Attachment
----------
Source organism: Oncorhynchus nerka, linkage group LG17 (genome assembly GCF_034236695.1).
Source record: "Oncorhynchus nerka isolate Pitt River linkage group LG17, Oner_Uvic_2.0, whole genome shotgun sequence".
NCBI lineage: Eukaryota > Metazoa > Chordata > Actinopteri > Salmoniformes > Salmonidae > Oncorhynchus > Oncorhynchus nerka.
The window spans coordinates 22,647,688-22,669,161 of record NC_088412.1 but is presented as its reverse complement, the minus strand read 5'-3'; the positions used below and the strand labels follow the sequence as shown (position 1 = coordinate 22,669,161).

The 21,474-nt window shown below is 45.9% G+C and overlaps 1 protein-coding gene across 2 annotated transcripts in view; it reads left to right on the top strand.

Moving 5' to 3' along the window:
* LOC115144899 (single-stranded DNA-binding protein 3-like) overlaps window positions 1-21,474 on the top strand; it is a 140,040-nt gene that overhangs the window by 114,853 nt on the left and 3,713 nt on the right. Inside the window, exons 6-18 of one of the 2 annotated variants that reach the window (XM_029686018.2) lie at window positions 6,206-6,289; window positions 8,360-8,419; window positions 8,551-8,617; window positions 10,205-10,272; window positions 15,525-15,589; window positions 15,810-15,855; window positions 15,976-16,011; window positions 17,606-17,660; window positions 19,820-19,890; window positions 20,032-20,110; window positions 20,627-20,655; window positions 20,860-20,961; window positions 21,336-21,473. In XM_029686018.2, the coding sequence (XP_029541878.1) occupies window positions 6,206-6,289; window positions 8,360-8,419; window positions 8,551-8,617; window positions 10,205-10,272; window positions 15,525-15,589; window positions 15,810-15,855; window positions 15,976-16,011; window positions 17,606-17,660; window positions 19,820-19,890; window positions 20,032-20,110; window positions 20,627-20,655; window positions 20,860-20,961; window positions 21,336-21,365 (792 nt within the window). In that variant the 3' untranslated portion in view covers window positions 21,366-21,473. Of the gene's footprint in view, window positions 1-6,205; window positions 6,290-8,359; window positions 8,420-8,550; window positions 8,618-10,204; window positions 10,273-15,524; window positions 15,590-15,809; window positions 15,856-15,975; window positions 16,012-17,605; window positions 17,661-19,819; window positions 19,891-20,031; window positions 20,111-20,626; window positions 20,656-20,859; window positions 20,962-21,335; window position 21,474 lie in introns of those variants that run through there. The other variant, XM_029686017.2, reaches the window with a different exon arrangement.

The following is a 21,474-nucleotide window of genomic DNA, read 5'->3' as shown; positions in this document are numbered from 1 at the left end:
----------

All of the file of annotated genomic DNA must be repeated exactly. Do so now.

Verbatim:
Source organism: Oncorhynchus nerka, linkage group LG17 (genome assembly GCF_034236695.1).
Source record: "Oncorhynchus nerka isolate Pitt River linkage group LG17, Oner_Uvic_2.0, whole genome shotgun sequence".
NCBI lineage: Eukaryota > Metazoa > Chordata > Actinopteri > Salmoniformes > Salmonidae > Oncorhynchus > Oncorhynchus nerka.
The window spans coordinates 22,647,688-22,669,161 of record NC_088412.1 but is presented as its reverse complement, the minus strand read 5'-3'; the positions used below and the strand labels follow the sequence as shown (position 1 = coordinate 22,669,161).

The 21,474-nt window shown below is 45.9% G+C and overlaps 1 protein-coding gene across 2 annotated transcripts in view; it reads left to right on the top strand.

Moving 5' to 3' along the window:
* LOC115144899 (single-stranded DNA-binding protein 3-like) overlaps window positions 1-21,474 on the top strand; it is a 140,040-nt gene that overhangs the window by 114,853 nt on the left and 3,713 nt on the right. Inside the window, exons 6-18 of one of the 2 annotated variants that reach the window (XM_029686018.2) lie at window positions 6,206-6,289; window positions 8,360-8,419; window positions 8,551-8,617; window positions 10,205-10,272; window positions 15,525-15,589; window positions 15,810-15,855; window positions 15,976-16,011; window positions 17,606-17,660; window positions 19,820-19,890; window positions 20,032-20,110; window positions 20,627-20,655; window positions 20,860-20,961; window positions 21,336-21,473. In XM_029686018.2, the coding sequence (XP_029541878.1) occupies window positions 6,206-6,289; window positions 8,360-8,419; window positions 8,551-8,617; window positions 10,205-10,272; window positions 15,525-15,589; window positions 15,810-15,855; window positions 15,976-16,011; window positions 17,606-17,660; window positions 19,820-19,890; window positions 20,032-20,110; window positions 20,627-20,655; window positions 20,860-20,961; window positions 21,336-21,365 (792 nt within the window). In that variant the 3' untranslated portion in view covers window positions 21,366-21,473. Of the gene's footprint in view, window positions 1-6,205; window positions 6,290-8,359; window positions 8,420-8,550; window positions 8,618-10,204; window positions 10,273-15,524; window positions 15,590-15,809; window positions 15,856-15,975; window positions 16,012-17,605; window positions 17,661-19,819; window positions 19,891-20,031; window positions 20,111-20,626; window positions 20,656-20,859; window positions 20,962-21,335; window position 21,474 lie in introns of those variants that run through there. The other variant, XM_029686017.2, reaches the window with a different exon arrangement.

The following is a 21,474-nucleotide window of genomic DNA, read 5'->3' as shown; positions in this document are numbered from 1 at the left end: